The victory of Nicolas Sarkozy as president of France looks set to give Accor, the world’s largest hotelier by enterprise value, a huge boost.
Sarkozy is expected to unleash a raft of business-friendly reforms in France’s ossified economy, likely to begin with moves to make it easier to hire cheap labour to ease the country’s appalling youth unemployment rate.
While Accor has 26% of its rooms in France, it makes 44% of its hotel EBIT in the country. A lowering of the cost of labour will provide a significant boost to Accor’s coffers, even though the bulk of its portfolio is in the less labour intensive mid-scale and below segments.
Other operators in France will also, of course, benefit from any easing of tax or regulations. After Accor, Louvre Hotels is the next most dominant and this group will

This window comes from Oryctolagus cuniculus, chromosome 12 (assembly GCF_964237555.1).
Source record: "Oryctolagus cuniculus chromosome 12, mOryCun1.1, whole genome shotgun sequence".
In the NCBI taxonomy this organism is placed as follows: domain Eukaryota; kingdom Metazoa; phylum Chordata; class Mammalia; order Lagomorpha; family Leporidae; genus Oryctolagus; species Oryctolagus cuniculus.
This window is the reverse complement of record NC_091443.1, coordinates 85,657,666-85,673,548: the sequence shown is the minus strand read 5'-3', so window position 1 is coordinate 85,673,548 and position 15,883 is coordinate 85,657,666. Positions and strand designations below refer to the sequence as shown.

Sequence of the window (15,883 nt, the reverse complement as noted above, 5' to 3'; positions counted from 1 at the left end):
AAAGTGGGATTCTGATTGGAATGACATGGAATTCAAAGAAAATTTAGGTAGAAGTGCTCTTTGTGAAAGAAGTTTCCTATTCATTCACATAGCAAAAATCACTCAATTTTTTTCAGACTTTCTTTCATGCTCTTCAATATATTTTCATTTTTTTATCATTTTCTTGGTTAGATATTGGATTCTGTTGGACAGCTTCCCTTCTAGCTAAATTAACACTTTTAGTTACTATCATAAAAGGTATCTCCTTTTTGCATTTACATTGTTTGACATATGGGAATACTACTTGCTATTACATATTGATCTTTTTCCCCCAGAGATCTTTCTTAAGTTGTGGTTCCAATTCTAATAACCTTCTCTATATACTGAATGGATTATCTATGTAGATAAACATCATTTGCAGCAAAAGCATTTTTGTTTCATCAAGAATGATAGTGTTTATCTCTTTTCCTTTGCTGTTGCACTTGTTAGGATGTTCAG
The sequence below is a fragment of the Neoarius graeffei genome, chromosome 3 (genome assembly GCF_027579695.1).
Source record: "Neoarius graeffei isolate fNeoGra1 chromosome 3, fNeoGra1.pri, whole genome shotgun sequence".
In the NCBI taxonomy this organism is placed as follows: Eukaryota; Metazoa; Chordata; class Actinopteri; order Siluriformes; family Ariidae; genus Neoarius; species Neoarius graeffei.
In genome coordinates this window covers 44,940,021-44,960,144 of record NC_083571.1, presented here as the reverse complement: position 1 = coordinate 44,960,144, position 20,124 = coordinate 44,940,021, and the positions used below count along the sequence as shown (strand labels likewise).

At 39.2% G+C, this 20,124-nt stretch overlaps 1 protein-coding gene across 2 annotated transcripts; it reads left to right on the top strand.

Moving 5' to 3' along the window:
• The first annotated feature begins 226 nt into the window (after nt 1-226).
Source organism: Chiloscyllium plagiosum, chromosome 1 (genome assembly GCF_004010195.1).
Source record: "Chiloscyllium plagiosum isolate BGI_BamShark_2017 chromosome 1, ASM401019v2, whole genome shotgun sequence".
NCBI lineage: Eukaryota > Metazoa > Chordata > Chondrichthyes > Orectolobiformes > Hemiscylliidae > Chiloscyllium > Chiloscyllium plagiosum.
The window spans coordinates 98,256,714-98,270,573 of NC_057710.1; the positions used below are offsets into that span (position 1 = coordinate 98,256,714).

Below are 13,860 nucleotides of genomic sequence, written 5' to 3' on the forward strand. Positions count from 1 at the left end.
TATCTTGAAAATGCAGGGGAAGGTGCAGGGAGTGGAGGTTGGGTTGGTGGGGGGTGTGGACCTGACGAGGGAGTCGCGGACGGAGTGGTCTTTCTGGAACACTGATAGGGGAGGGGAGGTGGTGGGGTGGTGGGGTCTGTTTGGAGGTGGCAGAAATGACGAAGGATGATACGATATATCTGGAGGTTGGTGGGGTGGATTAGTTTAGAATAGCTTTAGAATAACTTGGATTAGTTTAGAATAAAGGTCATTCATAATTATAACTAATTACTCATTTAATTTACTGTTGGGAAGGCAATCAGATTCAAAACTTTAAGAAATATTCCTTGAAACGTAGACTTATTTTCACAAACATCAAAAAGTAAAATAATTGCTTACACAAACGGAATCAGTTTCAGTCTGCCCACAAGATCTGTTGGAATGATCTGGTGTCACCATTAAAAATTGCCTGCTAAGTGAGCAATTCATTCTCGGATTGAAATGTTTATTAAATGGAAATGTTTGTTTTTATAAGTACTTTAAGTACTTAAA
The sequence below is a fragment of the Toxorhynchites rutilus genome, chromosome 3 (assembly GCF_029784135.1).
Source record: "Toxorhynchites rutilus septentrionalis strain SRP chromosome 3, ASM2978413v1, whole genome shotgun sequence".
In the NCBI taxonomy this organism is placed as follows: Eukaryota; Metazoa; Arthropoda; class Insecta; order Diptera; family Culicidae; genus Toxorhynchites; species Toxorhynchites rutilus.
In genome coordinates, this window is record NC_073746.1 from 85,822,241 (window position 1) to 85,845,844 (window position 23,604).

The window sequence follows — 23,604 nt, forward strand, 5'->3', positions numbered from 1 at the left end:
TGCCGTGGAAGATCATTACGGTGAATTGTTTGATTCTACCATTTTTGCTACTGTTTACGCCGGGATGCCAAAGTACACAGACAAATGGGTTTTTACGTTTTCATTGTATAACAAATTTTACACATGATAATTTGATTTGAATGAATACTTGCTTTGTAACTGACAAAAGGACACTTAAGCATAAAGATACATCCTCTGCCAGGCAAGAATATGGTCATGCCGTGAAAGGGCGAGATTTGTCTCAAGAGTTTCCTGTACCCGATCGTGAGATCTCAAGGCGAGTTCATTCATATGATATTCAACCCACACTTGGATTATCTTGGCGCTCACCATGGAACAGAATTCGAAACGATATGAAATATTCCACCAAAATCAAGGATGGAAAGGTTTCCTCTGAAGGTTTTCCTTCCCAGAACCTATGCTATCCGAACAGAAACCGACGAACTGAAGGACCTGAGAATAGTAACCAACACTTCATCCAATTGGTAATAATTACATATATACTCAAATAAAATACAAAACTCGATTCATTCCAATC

The nature and scale of any Sarkozy-led changes remain to be seen: while there is clear desire in France for change, few in the country are calling for the implementation of unbridled, red-blooded, Anglo-Saxon type economic reforms.
This will not be a case of Thatcher / Reagan style changes and consequent boost to corporate profits. As the riots on Sunday showed, a more consensual approach will be needed if the country is not to suffer a serious break-down in law and order.
Nonetheless, the trend is clearly in favour of business and capital. But it seems probable that it will be mostly French business that benefits.
Sarkozy has a demonstrated a preference for national champions in the past and there is no reason to expect this to change going forward. A hostile move on Accor looks no more likely to receive the green light from a Sarkozy administration than from the previous Socialist-led governments.
So Accor will have an increasingly business-friendly and more profitable domestic market. And CEO Gilles Pelisson can take his time with the restructuring process currently under way.
Perhaps the French giant will be emboldened enough to turn predator itself? Certainly, InterContinental and Starwood Hotels are currently tempting targets.